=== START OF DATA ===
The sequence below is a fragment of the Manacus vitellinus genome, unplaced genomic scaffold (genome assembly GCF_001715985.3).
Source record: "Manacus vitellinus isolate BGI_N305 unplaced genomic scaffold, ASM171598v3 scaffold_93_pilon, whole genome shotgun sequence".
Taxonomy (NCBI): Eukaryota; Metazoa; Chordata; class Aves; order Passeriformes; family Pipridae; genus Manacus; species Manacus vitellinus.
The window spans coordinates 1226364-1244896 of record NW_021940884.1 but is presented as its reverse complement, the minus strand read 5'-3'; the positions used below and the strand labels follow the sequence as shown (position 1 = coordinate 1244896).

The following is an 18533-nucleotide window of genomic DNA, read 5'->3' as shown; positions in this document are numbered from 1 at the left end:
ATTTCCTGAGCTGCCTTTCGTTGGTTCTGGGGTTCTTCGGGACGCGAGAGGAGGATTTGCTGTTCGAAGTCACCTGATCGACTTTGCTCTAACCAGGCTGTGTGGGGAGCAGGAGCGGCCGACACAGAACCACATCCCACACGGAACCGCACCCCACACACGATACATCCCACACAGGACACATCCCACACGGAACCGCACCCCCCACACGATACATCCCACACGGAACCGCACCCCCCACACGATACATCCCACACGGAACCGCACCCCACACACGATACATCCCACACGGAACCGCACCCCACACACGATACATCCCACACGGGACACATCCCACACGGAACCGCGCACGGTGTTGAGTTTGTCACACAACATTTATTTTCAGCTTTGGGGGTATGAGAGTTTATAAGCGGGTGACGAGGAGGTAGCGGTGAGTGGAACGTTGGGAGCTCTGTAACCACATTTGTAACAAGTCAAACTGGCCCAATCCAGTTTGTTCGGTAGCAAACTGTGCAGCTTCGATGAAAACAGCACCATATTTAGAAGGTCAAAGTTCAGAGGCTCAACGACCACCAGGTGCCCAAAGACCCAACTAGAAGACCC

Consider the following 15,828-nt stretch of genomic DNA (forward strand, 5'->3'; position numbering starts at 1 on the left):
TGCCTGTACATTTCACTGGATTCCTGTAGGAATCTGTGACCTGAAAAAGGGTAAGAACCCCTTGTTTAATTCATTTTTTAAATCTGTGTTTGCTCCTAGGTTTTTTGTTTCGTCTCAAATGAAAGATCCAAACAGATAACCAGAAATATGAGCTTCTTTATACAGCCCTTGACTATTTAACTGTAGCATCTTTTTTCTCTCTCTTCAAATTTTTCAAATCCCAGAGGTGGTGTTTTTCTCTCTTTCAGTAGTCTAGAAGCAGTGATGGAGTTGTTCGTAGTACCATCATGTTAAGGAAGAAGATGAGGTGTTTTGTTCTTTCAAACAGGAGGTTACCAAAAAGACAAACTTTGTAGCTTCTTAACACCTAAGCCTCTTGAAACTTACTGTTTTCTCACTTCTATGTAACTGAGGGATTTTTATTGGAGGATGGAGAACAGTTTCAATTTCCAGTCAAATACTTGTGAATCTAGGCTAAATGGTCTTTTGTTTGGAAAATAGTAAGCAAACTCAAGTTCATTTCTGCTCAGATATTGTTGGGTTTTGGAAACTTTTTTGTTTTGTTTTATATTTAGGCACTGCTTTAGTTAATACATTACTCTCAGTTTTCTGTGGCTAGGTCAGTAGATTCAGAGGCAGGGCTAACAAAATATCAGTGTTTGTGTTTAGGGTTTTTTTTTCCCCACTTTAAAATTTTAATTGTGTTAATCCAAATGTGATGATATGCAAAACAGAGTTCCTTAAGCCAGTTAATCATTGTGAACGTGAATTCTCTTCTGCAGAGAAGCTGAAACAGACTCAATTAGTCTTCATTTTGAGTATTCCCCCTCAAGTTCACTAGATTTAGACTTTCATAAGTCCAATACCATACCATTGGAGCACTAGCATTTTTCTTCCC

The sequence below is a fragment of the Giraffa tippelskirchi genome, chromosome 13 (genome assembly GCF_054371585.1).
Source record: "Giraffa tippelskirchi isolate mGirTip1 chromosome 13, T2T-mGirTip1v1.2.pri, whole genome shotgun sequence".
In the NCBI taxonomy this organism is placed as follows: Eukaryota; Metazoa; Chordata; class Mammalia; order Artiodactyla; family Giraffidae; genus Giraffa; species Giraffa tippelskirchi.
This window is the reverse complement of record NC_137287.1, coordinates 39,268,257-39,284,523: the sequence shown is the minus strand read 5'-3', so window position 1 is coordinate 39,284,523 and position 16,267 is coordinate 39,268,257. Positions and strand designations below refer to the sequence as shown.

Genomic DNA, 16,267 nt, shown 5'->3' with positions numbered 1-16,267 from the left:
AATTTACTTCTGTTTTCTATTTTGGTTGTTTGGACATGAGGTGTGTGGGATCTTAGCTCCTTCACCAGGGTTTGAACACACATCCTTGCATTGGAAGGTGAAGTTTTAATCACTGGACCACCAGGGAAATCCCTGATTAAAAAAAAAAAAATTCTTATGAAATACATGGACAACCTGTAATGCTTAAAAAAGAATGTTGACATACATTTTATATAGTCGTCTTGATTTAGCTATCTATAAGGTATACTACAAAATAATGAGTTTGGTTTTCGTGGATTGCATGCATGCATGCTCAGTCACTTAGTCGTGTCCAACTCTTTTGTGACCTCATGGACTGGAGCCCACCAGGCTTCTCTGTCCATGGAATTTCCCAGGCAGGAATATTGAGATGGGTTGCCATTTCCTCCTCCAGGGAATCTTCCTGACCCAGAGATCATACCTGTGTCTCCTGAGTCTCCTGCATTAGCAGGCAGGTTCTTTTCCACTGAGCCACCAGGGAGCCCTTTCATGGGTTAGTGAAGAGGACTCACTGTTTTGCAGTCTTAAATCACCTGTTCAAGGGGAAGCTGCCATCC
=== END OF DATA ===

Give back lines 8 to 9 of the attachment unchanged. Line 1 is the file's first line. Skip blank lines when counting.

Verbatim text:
TGCCTGTACATTTCACTGGATTCCTGTAGGAATCTGTGACCTGAAAAAGGGTAAGAACCCCTTGTTTAATTCATTTTTTAAATCTGTGTTTGCTCCTAGGTTTTTTGTTTCGTCTCAAATGAAAGATCCAAACAGATAACCAGAAATATGAGCTTCTTTATACAGCCCTTGACTATTTAACTGTAGCATCTTTTTTCTCTCTCTTCAAATTTTTCAAATCCCAGAGGTGGTGTTTTTCTCTCTTTCAGTAGTCTAGAAGCAGTGATGGAGTTGTTCGTAGTACCATCATGTTAAGGAAGAAGATGAGGTGTTTTGTTCTTTCAAACAGGAGGTTACCAAAAAGACAAACTTTGTAGCTTCTTAACACCTAAGCCTCTTGAAACTTACTGTTTTCTCACTTCTATGTAACTGAGGGATTTTTATTGGAGGATGGAGAACAGTTTCAATTTCCAGTCAAATACTTGTGAATCTAGGCTAAATGGTCTTTTGTTTGGAAAATAGTAAGCAAACTCAAGTTCATTTCTGCTCAGATATTGTTGGGTTTTGGAAACTTTTTTGTTTTGTTTTATATTTAGGCACTGCTTTAGTTAATACATTACTCTCAGTTTTCTGTGGCTAGGTCAGTAGATTCAGAGGCAGGGCTAACAAAATATCAGTGTTTGTGTTTAGGGTTTTTTTTTCCCCACTTTAAAATTTTAATTGTGTTAATCCAAATGTGATGATATGCAAAACAGAGTTCCTTAAGCCAGTTAATCATTGTGAACGTGAATTCTCTTCTGCAGAGAAGCTGAAACAGACTCAATTAGTCTTCATTTTGAGTATTCCCCCTCAAGTTCACTAGATTTAGACTTTCATAAGTCCAATACCATACCATTGGAGCACTAGCATTTTTCTTCCC

The sequence below is a fragment of the Giraffa tippelskirchi genome, chromosome 13 (genome assembly GCF_054371585.1).